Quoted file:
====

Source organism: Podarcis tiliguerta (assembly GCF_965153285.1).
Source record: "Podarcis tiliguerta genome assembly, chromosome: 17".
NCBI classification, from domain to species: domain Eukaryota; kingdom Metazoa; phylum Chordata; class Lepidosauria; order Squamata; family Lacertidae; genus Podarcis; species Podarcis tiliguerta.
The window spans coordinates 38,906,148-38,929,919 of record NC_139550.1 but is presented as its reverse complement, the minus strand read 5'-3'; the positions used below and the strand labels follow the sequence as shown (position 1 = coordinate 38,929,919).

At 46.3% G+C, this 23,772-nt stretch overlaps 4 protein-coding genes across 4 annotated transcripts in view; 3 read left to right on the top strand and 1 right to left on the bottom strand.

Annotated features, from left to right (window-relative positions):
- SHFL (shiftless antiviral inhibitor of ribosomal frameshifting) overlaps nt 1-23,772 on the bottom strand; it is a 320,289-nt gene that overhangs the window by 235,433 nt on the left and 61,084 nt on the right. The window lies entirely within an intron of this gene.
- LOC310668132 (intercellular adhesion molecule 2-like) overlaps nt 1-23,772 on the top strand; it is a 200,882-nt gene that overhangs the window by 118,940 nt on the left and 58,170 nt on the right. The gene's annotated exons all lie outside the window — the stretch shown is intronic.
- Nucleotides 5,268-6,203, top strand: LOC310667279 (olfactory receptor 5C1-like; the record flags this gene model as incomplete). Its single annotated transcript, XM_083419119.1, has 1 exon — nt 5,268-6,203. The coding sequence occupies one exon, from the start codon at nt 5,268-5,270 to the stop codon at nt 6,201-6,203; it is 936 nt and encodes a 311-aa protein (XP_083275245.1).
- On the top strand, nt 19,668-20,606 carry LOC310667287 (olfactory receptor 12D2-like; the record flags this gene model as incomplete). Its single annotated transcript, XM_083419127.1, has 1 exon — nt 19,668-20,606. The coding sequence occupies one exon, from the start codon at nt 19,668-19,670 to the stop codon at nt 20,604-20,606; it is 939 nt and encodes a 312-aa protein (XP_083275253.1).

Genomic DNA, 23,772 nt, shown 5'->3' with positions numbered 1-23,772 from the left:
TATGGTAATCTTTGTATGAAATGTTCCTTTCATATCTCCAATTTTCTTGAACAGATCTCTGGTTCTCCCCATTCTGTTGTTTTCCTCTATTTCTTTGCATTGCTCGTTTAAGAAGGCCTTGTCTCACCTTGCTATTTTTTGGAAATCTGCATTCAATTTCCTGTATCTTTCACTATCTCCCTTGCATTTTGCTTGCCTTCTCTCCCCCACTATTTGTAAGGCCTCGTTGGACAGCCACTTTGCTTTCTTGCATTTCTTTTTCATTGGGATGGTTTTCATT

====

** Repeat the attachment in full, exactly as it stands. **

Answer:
Source organism: Podarcis tiliguerta (assembly GCF_965153285.1).
Source record: "Podarcis tiliguerta genome assembly, chromosome: 17".
NCBI classification, from domain to species: domain Eukaryota; kingdom Metazoa; phylum Chordata; class Lepidosauria; order Squamata; family Lacertidae; genus Podarcis; species Podarcis tiliguerta.
The window spans coordinates 38,906,148-38,929,919 of record NC_139550.1 but is presented as its reverse complement, the minus strand read 5'-3'; the positions used below and the strand labels follow the sequence as shown (position 1 = coordinate 38,929,919).

At 46.3% G+C, this 23,772-nt stretch overlaps 4 protein-coding genes across 4 annotated transcripts in view; 3 read left to right on the top strand and 1 right to left on the bottom strand.

Annotated features, from left to right (window-relative positions):
- SHFL (shiftless antiviral inhibitor of ribosomal frameshifting) overlaps nt 1-23,772 on the bottom strand; it is a 320,289-nt gene that overhangs the window by 235,433 nt on the left and 61,084 nt on the right. The window lies entirely within an intron of this gene.
- LOC310668132 (intercellular adhesion molecule 2-like) overlaps nt 1-23,772 on the top strand; it is a 200,882-nt gene that overhangs the window by 118,940 nt on the left and 58,170 nt on the right. The gene's annotated exons all lie outside the window — the stretch shown is intronic.
- Nucleotides 5,268-6,203, top strand: LOC310667279 (olfactory receptor 5C1-like; the record flags this gene model as incomplete). Its single annotated transcript, XM_083419119.1, has 1 exon — nt 5,268-6,203. The coding sequence occupies one exon, from the start codon at nt 5,268-5,270 to the stop codon at nt 6,201-6,203; it is 936 nt and encodes a 311-aa protein (XP_083275245.1).
- On the top strand, nt 19,668-20,606 carry LOC310667287 (olfactory receptor 12D2-like; the record flags this gene model as incomplete). Its single annotated transcript, XM_083419127.1, has 1 exon — nt 19,668-20,606. The coding sequence occupies one exon, from the start codon at nt 19,668-19,670 to the stop codon at nt 20,604-20,606; it is 939 nt and encodes a 312-aa protein (XP_083275253.1).

Genomic DNA, 23,772 nt, shown 5'->3' with positions numbered 1-23,772 from the left:
TATGGTAATCTTTGTATGAAATGTTCCTTTCATATCTCCAATTTTCTTGAACAGATCTCTGGTTCTCCCCATTCTGTTGTTTTCCTCTATTTCTTTGCATTGCTCGTTTAAGAAGGCCTTGTCTCACCTTGCTATTTTTTGGAAATCTGCATTCAATTTCCTGTATCTTTCACTATCTCCCTTGCATTTTGCTTGCCTTCTCTCCCCCACTATTTGTAAGGCCTCGTTGGACAGCCACTTTGCTTTCTTGCATTTCTTTTTCATTGGGATGGTTTTCATT